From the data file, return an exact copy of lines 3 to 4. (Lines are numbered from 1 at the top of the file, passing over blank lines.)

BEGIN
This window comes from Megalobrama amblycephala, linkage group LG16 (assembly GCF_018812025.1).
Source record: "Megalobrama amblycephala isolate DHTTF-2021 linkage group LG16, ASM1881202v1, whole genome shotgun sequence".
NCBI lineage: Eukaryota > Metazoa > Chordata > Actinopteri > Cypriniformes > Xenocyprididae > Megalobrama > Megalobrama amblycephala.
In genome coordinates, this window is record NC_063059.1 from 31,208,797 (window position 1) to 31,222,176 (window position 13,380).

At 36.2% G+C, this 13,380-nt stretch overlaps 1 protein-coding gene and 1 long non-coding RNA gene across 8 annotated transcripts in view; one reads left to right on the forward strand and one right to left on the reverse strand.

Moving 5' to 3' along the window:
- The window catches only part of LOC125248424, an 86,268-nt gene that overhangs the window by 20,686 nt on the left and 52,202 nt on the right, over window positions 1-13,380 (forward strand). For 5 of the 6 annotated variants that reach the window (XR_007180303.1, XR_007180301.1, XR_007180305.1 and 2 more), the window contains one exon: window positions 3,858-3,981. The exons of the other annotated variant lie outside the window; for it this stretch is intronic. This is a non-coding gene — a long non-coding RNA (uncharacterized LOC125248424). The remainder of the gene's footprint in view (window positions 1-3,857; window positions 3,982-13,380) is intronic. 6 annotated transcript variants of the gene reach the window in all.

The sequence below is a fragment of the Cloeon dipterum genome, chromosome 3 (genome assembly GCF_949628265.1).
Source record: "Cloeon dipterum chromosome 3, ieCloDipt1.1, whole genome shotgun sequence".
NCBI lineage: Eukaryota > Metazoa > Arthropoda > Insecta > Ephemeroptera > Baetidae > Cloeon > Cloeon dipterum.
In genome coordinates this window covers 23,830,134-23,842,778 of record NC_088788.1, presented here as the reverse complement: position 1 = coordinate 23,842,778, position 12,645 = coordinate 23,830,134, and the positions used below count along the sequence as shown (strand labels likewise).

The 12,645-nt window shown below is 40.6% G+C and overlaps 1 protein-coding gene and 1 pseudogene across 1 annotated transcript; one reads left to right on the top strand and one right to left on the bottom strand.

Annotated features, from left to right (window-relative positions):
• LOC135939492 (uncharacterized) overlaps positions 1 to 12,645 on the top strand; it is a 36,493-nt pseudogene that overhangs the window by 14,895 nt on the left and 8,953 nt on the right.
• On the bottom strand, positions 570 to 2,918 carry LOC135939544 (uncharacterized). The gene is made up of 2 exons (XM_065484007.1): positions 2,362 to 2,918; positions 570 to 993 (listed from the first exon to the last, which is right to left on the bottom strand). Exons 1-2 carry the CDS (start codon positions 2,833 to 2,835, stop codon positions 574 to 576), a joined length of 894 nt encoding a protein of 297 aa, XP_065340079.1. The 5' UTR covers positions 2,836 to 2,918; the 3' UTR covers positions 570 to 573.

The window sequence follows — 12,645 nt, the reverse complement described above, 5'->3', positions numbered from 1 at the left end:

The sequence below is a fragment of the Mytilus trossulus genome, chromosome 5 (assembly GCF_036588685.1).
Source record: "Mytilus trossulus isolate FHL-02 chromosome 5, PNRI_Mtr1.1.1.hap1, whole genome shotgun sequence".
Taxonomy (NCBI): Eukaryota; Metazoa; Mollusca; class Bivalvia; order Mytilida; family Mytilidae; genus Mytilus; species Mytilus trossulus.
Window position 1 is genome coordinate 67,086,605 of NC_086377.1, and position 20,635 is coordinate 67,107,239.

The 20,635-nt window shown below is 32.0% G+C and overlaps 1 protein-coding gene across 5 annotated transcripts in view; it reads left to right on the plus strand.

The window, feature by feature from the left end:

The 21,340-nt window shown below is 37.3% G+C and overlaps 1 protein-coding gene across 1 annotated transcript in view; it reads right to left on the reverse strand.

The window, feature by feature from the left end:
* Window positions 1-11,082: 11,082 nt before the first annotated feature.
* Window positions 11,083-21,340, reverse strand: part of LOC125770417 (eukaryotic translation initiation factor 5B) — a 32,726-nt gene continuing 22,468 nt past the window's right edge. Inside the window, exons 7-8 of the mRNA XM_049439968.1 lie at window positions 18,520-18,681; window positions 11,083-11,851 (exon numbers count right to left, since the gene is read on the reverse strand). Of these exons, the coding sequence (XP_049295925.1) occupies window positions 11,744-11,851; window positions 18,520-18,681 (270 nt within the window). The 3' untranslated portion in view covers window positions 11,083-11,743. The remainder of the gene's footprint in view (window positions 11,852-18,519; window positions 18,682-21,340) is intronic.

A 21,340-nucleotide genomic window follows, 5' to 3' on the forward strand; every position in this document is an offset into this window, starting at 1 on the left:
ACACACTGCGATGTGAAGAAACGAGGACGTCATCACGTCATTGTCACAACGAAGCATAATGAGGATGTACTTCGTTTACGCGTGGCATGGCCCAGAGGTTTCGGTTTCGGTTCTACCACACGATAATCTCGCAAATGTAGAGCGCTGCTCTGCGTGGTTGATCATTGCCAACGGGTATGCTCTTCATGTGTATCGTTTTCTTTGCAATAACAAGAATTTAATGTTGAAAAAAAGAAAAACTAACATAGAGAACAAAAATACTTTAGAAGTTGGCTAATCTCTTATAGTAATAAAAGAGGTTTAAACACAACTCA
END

NCBI lineage: Eukaryota > Metazoa > Chordata > Actinopteri > Cypriniformes > Xenocyprididae > Megalobrama > Megalobrama amblycephala.
In genome coordinates, this window is record NC_063059.1 from 31,208,797 (window position 1) to 31,222,176 (window position 13,380).